Several months ago, I came to a startling realization and I have been trying to work it out ever since. It came about as a result of working on a writing exercise, “Describe your idea writing spot.” I began thinking about that and realized I would first have to start by describing a region, the southwestern United States, specifically, northern New Mexico. I think most great writers are defined by the region of the country they called their own. Think of Dickens and you think of 19th century London, Faulkner and you picture the south, Flannery O’Conner, the same. John Steinbeck is inseparable from Salinas and Monterrey, California, even though he lived his last years in New York. Nathaniel Hawthorne brings up vivid pictures of Salem, Massachusetts. You get the idea. Location, setting, plays a prominent role in most great literature going right back to Scripture. Think about many important events in the Bible – often we are given detailed descriptions of the place where the scene occurs while the people involved go unnamed. Think of the story of the road to Emmaus; we know the name of one of the travelers, but not both. Yet, we know exactly where the road to Emmaus is.

My region would be northern New Mexico; the land haunts me, it is beautiful and stark at the same time. There is no reason that man should survive there, yet there have been American Indian tribes there for ages unknown. The architecture of the place is unlike that anywhere else, the adobe buildings seem to grow up from the ground, as if planted from seeds. It is also full of spirits that seem almost tangible, from those of the Native Americans to those of the first friars to explore the land from Spain; their presence seems to permeate the land, especially their old mission churches near Santa Fe and Taos. When I go into the mission at Taos, I can still see those friars who braved all kinds of danger to bring Christ to the New World, doing so out of great love, both for Christ and the native people they encountered, despite the bum wrap they get today. Their love shows in the Churches they built and the art that fills them.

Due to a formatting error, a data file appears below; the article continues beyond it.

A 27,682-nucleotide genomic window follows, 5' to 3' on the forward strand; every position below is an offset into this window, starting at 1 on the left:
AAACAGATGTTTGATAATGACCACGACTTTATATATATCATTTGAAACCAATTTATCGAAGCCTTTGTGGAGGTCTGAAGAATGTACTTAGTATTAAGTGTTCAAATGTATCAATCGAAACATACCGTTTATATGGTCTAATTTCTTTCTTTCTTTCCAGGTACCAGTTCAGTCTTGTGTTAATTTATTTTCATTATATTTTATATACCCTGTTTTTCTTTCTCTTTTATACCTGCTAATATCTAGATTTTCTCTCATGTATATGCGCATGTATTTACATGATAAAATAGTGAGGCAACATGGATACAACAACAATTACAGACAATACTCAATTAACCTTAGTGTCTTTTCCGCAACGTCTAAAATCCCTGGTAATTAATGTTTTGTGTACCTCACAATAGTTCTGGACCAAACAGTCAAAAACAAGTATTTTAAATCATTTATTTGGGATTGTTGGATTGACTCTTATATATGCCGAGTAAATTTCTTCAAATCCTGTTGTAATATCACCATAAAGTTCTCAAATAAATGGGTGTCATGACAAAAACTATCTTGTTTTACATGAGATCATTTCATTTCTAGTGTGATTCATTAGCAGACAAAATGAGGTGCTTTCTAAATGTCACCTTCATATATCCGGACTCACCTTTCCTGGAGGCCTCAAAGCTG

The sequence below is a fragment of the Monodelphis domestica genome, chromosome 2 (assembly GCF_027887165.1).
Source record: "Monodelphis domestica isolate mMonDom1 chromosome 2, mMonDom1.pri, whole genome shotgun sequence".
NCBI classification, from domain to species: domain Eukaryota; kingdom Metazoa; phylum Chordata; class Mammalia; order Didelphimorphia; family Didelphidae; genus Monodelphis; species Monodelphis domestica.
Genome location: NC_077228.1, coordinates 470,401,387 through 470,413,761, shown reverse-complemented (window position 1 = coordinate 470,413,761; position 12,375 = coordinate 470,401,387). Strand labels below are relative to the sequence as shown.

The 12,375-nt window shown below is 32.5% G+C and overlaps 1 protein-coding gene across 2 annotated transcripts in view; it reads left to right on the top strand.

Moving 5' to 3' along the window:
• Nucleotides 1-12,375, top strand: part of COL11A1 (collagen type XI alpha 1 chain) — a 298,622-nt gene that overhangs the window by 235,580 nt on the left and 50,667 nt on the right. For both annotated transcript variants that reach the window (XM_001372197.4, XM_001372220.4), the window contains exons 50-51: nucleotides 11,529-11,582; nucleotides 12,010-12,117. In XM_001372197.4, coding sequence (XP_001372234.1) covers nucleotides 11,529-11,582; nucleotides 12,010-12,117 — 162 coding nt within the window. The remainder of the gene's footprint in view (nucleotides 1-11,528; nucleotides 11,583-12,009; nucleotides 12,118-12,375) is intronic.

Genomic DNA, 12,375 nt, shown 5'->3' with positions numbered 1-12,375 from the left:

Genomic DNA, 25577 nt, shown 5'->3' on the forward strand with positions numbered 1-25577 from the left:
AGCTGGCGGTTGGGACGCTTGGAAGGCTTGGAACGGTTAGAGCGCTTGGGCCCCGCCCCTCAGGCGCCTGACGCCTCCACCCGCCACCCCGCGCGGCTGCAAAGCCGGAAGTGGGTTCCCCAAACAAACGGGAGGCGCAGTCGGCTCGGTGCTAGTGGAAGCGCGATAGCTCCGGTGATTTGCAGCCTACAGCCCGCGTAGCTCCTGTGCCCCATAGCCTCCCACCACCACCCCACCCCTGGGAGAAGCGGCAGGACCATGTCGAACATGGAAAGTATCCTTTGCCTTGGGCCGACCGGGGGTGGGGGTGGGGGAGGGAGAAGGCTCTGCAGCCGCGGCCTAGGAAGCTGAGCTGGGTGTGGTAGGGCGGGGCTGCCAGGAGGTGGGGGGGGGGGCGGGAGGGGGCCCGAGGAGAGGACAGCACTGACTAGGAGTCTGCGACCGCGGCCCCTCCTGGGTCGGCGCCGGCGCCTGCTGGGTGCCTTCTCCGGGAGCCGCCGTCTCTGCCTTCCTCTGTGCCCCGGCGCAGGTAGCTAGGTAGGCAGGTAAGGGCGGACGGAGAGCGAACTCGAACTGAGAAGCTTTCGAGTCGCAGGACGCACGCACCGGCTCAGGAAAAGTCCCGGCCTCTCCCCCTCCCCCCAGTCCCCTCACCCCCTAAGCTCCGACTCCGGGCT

Location is inescapable for any writer; a story without a setting is no story at all.

While I thought about all this, I came to recall my own conversion to the Church. The recollection was sparked when I stumbled across a book in my library that I had long forgotten about. It is by Fr. Michael Casey titled Sacred Reading¸ about the ancient monastic art of lectio divina, prayer while reading and meditating on Scripture. Lectio, a key element of monastic spirituality, played a critical role in my own conversion because it provided a bridge between the supposed sola scriptura foundation of my Presbyterian youth and the Church. Through the Scriptural foundation of lectio, I saw that faith in the Church, no less than in Protestantism, truly is founded on Scripture. It made straight my path to Rome. Then I remembered that one of the monastic vows made by monks is stability, the promise to remain tied to a certain monastery, a certain location, for life. Then I realized this is the exact opposite of the Franciscan spirituality of the mendicant, the roamer, the friar tied to no specific location.

This all hit me like a lightening bolt. For some time, I have felt that there was something amiss in my trying to follow the spirituality of the Franciscan Third Order, but I couldn’t put my finger on it. Suddenly, here was the answer. Location has always played an important part in my own life; I chose to live in west Texas because I loved the land and wanted to be a part of it. I can’t say I feel quite as strongly about Colorado, but I do love the mountains, the exact opposite of the desert. The mountains are an inescapable feature of life here in the Springs.

I realized I had to explore this further, to see if it was real. I have made contact with the Camaldolese in Big Sur about their Oblate program and hope to spend regular time each day this Lent returning to the practice of lectio and reading and meditating on the Camaldolese Oblate Rule. I feel I must come to fully understand monastic spirituality and what it could mean for me.

I don’t know where all of this leads, but I feel it is highly important to follow the trail wherever it goes, even if it leads (figuratively) to a hermit’s cell in the desert. I just wish the desert could be in northern New Mexico.

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This page contains a single entry by Ron Moffat published on February 27, 2007 8:00 AM.

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